Next steps

Over the last two years our concept, identification procedures and programmes for gifted and talent students have changed significantly. As discussed above we have gone from procedures which only catered for academic giftedness and talent to a considerably broader and more culturally appropriate concept, identification procedures and programmes and this has meant a huge change to the way gifted and talented education is delivered at Bream Bay College. Unfortunately there is not enough room in this article to discuss how we have changed our gifted and talented education programmes and provision so this will be covered in the next APEX issue. As well as discussing the theory to practice process we undertook to re-develop our programmes and provision, the next article will discuss the self-review process we have employed and how this has ensured that our processes and provision are robust and meeting the needs of our students and community.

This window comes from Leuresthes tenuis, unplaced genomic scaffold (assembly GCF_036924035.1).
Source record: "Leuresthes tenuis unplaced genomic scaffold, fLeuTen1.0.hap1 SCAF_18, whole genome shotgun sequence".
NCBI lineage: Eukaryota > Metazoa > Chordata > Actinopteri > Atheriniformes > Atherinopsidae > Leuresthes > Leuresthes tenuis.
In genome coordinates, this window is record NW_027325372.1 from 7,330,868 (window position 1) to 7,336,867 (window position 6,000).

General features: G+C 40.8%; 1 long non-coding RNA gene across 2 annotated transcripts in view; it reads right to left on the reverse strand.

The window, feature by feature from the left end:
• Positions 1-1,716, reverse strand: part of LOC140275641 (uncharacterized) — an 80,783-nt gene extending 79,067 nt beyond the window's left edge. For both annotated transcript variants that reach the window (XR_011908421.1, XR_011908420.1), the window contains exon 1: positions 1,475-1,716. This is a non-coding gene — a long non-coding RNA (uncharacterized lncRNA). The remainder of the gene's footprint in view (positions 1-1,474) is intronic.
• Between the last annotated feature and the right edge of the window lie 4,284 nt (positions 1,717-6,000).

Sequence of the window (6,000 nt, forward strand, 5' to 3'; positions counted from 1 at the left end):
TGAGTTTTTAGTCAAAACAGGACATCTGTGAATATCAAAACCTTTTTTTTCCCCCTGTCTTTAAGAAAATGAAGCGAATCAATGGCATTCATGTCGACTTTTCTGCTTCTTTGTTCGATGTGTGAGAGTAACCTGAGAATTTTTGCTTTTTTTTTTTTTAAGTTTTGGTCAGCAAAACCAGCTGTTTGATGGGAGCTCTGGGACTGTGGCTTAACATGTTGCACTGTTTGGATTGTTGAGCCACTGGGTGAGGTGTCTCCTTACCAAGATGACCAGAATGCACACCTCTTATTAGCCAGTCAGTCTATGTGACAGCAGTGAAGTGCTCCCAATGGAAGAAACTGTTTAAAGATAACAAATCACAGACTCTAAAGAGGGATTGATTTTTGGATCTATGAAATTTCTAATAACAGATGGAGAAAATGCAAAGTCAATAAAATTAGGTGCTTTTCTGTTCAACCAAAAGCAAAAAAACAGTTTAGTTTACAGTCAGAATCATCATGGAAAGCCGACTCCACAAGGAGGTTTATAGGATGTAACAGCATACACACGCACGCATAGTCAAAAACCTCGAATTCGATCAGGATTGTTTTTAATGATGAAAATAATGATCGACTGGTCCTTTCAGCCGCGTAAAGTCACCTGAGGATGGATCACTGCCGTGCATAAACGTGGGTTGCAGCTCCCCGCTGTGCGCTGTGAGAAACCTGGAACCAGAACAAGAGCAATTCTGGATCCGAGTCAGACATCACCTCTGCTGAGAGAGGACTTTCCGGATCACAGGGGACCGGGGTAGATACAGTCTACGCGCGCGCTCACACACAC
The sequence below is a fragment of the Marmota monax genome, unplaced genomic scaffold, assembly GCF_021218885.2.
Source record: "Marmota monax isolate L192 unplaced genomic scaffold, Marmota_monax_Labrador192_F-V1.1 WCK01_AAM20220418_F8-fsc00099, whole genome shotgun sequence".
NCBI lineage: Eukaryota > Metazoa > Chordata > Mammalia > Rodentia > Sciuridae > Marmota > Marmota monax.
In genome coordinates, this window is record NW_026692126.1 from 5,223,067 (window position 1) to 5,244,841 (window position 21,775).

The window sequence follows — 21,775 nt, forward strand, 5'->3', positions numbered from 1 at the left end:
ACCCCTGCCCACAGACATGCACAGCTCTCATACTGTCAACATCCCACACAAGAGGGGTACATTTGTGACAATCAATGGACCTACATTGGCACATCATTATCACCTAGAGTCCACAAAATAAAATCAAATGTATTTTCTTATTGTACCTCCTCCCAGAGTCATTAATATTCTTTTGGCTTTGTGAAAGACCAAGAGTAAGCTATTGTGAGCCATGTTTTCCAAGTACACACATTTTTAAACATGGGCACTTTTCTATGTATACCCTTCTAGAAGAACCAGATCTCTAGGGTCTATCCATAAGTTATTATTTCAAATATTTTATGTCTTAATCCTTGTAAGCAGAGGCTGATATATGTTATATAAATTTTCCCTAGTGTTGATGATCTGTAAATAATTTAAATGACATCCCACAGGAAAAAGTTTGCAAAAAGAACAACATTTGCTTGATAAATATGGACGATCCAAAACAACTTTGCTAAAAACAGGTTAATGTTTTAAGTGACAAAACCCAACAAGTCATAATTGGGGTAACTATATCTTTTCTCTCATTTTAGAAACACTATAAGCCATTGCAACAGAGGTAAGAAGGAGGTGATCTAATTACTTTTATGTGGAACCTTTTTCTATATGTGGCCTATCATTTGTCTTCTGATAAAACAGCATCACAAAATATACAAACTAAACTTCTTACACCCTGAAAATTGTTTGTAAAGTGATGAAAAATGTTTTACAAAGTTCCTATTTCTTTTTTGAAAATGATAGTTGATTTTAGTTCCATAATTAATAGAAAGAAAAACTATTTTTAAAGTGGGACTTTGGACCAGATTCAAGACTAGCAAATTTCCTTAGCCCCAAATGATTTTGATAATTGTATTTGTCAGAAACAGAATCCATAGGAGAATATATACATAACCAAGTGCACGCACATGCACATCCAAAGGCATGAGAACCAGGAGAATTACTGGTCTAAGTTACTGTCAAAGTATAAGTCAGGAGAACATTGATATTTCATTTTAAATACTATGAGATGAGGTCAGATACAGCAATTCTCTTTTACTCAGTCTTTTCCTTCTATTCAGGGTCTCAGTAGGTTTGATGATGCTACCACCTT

From Ministry of Education (2012, p. 9). Copyright © Crown 2012. Reprinted with permission.

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  22. Macfarlane, A. H., Christensen, J., Comerford, C., Martin, J., & York, S. (2010). Preface. In A. Macfarlane, Above the clouds, Ka rewa ake ki ngā kapua: Identifying and nurturing Māori students of promise (pp. iii-vii). Christchurch, New Zealand: Te Waipounamu Focus Group.
  23. Macfarlane, A. H., Webber, M., Cookson-Cox, C., & McRae, H. (2014). Ka Awatea: An iwi case study of Māori students’ success. Retrieved 20 November 2014 from http://www.maramatanga.ac.nz/sites/default/files/Ka%20Awatea%20-%2031%20March_0.pdf
    [URL]
  24. Mahaki, P. & Mahaki, C. (2007). Mana tu, Mana ora: Identifying characteristics of Māori giftedness. Retrieved 8 November 2014 from http://www.gifted.tki.org.nz/content/download/557/2255/file/Mana%20Tu,%20Mana%20Ora%20-%20Identifying%20characteristics%20of%20M%C4%81ori%20giftedness%20(Notes).doc
    [URL]
  25. Mahuika, R. (2007). Māori gifted and talented education: A review of the literature. MAI Review, 1.
  26. Martin, J. (2012). He kurahuna – Māori expressions of educational success. Te Kaharoa, 5(Special Edition), pp. 109-118.